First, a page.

2nd September, 2011
Do you dread prospective new customers asking you ‘Where is your office?”
When the answer is “In my spare bedroom” or “In my garage … and right now I’m working in my slippers”, do you have some polished line that explains this away or do you fess up with the truth? How do you feel about letting clients know that you work from home? Do they care?
The term ‘backyard operator’ has such negative connotations, usually referring to someone who is not running a business legally and is accepting cash without telling the ATO. Do clients perceive that home-based businesses are less trustworthy and more likely to fold? Would they prefer to hear the soothing tones of “Sorry but our office isn’t open to the public”?
Like many B2B operations, my husband and I can deliver our technology support and advice very effectively via phone, email, remote access and visits to our clients’ premises. When we do have to bring a computer back to our workshop, it’s often for lengthy, repetitive tasks like virus scans or software re-installations. None of this work would actually improve if we delivered it from a retail space or office block. But would prospective clients be more likely to engage with us if we had an office presence?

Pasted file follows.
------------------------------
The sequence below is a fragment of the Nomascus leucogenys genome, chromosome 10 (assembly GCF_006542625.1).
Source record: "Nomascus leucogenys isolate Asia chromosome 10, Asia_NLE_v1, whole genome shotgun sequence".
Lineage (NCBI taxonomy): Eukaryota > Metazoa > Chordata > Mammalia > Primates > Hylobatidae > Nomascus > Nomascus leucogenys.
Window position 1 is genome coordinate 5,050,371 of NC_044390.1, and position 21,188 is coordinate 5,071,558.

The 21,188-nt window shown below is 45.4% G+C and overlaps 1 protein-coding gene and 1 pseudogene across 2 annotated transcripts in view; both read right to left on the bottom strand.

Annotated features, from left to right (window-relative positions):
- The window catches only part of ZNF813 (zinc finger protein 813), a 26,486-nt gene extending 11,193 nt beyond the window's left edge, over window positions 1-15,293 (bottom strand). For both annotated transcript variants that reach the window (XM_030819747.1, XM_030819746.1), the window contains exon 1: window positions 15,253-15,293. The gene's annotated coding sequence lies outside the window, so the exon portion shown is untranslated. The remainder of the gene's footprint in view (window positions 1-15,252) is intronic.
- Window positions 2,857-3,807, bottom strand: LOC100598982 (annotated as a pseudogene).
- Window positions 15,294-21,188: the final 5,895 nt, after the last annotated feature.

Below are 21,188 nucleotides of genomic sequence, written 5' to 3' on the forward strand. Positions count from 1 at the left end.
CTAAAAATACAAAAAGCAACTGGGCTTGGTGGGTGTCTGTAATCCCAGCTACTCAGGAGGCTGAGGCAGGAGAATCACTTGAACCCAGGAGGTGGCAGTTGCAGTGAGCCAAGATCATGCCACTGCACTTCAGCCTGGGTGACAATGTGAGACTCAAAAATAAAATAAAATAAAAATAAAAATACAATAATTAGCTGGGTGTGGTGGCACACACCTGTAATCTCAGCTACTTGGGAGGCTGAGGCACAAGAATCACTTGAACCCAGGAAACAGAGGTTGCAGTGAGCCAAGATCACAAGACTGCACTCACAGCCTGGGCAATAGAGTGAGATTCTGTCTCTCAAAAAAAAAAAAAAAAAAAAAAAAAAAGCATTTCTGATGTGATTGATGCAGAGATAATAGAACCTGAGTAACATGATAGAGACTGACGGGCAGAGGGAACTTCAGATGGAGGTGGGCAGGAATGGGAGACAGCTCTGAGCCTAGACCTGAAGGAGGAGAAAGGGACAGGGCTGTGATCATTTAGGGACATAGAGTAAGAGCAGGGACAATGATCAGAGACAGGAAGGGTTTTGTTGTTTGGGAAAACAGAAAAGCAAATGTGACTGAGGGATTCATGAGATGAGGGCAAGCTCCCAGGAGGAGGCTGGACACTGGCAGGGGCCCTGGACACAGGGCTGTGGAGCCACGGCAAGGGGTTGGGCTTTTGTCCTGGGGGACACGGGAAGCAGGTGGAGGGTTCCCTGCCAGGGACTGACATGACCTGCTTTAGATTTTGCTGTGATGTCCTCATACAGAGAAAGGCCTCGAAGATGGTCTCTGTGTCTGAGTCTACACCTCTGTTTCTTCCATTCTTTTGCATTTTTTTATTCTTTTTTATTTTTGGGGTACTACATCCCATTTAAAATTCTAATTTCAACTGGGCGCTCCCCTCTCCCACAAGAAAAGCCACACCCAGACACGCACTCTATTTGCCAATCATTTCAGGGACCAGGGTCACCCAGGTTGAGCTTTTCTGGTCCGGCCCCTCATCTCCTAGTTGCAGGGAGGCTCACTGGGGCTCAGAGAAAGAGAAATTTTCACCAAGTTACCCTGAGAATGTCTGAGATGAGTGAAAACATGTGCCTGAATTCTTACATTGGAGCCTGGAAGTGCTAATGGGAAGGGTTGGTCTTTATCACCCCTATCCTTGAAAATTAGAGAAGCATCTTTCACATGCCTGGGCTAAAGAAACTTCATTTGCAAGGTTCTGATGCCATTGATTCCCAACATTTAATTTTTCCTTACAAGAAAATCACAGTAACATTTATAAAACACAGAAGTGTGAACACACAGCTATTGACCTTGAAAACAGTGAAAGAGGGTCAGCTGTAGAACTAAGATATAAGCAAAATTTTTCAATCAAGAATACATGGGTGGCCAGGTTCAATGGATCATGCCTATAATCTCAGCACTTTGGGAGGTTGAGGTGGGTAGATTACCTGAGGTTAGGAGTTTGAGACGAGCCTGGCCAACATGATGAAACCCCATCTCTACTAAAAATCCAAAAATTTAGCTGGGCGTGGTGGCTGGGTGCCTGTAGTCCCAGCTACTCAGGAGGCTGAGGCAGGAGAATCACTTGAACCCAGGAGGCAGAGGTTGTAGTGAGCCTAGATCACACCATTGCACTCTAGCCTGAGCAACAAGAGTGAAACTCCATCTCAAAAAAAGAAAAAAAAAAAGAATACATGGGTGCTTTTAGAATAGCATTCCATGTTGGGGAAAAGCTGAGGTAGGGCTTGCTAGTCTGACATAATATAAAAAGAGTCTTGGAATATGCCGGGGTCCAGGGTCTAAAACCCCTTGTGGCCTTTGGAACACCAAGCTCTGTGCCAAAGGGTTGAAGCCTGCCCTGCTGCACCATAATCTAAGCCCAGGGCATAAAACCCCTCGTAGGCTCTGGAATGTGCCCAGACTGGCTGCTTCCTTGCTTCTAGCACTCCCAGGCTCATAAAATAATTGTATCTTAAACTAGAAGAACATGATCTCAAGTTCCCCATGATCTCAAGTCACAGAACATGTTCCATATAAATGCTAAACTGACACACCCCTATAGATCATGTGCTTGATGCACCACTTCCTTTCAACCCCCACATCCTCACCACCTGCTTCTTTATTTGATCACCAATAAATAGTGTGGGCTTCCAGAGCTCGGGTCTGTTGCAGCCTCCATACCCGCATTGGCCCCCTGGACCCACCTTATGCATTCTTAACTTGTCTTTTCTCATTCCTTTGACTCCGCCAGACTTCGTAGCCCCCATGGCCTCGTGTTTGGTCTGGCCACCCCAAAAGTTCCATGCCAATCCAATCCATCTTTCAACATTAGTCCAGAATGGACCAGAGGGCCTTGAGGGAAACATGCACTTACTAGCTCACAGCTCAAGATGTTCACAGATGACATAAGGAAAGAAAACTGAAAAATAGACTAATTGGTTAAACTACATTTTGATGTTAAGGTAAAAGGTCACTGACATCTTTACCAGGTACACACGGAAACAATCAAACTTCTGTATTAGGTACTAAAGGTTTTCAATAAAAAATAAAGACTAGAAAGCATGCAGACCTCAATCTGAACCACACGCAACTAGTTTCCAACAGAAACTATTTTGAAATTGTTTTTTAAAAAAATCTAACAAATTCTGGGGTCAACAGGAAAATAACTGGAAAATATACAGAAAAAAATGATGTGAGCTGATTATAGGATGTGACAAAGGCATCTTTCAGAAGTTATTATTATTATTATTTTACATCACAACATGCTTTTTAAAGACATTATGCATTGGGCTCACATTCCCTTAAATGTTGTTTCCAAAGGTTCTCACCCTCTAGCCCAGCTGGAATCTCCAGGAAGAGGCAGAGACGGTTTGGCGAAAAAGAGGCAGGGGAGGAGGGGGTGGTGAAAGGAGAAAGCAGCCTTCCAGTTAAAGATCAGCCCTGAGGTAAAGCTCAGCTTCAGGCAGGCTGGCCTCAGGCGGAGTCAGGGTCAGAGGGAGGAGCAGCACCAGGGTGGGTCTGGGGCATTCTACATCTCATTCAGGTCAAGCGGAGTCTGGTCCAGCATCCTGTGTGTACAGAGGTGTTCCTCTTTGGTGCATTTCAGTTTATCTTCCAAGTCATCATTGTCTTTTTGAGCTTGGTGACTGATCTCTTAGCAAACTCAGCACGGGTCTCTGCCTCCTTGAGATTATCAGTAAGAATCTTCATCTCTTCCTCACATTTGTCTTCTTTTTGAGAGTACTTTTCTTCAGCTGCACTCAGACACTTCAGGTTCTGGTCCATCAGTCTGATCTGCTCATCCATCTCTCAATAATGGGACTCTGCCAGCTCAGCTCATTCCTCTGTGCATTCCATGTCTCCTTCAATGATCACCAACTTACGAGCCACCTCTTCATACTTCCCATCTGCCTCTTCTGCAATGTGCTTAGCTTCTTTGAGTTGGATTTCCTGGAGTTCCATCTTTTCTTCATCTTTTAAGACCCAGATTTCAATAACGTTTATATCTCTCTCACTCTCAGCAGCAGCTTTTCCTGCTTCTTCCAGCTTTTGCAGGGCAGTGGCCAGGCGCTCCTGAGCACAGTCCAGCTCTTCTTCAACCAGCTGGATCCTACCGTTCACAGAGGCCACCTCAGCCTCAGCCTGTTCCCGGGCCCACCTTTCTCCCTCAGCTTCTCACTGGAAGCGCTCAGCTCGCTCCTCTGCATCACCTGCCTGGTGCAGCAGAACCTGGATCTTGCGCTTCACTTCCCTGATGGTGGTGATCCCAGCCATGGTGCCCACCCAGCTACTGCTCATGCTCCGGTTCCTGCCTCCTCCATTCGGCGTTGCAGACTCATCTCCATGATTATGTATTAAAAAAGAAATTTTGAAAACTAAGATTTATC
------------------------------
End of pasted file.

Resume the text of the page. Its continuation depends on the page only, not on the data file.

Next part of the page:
We did have an office, once. It was perfect for us. We sub-leased the mezzanine floor of a client’s warehouse building in an industrial area. This was done on a gentleman’s handshake and super-cheap rent in exchange for our services to this client for free. Win-Win! Until our client moved to the other side of town and we were shocked by real lease prices.
So we’ve been operating from home again for the last 12 months. The lure of another office is strong sometimes, but the vanity of it is quickly squashed by the pricing reality. I’d rather pay that off my own mortgage. If we took on staff, we’d most certainly make the move. But right now, we’re comfortable with our business size and fail to see any tangible benefits from delivering our services from elsewhere.
Personally I wouldn’t expect a bookkeeper, a plumber, an electrician, a white goods repairer or a copywriter to have an office. If they did, I’d expect that they’d charge more for their services.
How about you? Do you need to have a ‘real’ office to be perceived by prospects as a successful, trustworthy small business?